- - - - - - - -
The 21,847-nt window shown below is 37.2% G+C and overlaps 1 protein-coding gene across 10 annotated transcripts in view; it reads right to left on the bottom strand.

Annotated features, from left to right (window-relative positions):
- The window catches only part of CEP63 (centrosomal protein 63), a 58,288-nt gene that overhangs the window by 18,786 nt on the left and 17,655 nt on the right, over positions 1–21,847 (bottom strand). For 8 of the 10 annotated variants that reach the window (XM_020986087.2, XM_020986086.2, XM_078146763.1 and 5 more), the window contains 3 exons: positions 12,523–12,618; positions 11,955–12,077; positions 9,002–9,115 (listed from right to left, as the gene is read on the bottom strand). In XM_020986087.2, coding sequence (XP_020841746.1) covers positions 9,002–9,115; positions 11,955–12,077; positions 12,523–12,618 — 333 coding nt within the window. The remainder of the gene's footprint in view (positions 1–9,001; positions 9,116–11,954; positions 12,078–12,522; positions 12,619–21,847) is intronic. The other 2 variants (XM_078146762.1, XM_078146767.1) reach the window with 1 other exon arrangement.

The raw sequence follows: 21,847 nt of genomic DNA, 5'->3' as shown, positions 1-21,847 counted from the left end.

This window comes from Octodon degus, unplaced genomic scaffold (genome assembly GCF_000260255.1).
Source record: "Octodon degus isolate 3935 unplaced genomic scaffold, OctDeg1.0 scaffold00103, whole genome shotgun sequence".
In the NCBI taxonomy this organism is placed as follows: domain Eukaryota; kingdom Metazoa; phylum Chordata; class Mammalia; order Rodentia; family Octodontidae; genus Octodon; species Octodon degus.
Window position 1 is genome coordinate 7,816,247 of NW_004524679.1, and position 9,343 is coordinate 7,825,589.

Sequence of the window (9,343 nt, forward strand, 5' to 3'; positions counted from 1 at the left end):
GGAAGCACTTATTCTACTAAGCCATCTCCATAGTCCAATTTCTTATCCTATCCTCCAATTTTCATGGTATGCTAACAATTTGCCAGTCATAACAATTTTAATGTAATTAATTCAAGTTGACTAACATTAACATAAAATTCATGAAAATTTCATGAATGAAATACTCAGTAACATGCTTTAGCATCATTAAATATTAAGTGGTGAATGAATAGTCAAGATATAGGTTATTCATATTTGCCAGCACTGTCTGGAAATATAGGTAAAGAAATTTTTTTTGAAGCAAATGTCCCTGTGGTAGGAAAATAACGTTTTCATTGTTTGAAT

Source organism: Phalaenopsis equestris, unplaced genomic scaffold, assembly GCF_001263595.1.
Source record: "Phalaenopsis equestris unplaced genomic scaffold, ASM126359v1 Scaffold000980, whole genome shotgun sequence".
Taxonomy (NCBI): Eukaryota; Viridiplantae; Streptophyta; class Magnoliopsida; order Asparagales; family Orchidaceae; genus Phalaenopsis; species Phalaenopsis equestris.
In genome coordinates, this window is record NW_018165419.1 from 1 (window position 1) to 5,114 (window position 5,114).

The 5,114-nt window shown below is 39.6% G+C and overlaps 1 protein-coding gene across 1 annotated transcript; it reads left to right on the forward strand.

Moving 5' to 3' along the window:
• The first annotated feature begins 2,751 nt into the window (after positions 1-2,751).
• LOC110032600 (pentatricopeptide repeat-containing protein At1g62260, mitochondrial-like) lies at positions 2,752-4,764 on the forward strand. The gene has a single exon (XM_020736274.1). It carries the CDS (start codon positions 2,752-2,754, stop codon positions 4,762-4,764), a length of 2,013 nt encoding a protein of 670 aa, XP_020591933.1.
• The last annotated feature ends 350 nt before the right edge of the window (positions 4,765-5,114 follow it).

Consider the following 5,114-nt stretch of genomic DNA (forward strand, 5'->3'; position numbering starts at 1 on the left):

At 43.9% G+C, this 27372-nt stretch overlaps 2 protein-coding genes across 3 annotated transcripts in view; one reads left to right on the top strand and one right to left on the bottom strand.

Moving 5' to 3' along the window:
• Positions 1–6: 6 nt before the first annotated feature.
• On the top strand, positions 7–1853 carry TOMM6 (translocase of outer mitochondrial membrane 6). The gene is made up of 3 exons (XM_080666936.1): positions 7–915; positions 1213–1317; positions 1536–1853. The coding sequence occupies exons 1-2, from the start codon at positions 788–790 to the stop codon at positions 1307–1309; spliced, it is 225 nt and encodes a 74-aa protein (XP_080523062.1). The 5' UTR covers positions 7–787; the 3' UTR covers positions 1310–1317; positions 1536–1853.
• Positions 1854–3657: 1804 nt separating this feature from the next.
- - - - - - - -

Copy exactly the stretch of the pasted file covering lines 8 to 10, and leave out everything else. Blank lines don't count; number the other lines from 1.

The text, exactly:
Window position 1 is genome coordinate 7,816,247 of NW_004524679.1, and position 9,343 is coordinate 7,825,589.

Sequence of the window (9,343 nt, forward strand, 5' to 3'; positions counted from 1 at the left end):
GGAAGCACTTATTCTACTAAGCCATCTCCATAGTCCAATTTCTTATCCTATCCTCCAATTTTCATGGTATGCTAACAATTTGCCAGTCATAACAATTTTAATGTAATTAATTCAAGTTGACTAACATTAACATAAAATTCATGAAAATTTCATGAATGAAATACTCAGTAACATGCTTTAGCATCATTAAATATTAAGTGGTGAATGAATAGTCAAGATATAGGTTATTCATATTTGCCAGCACTGTCTGGAAATATAGGTAAAGAAATTTTTTTTGAAGCAAATGTCCCTGTGGTAGGAAAATAACGTTTTCATTGTTTGAAT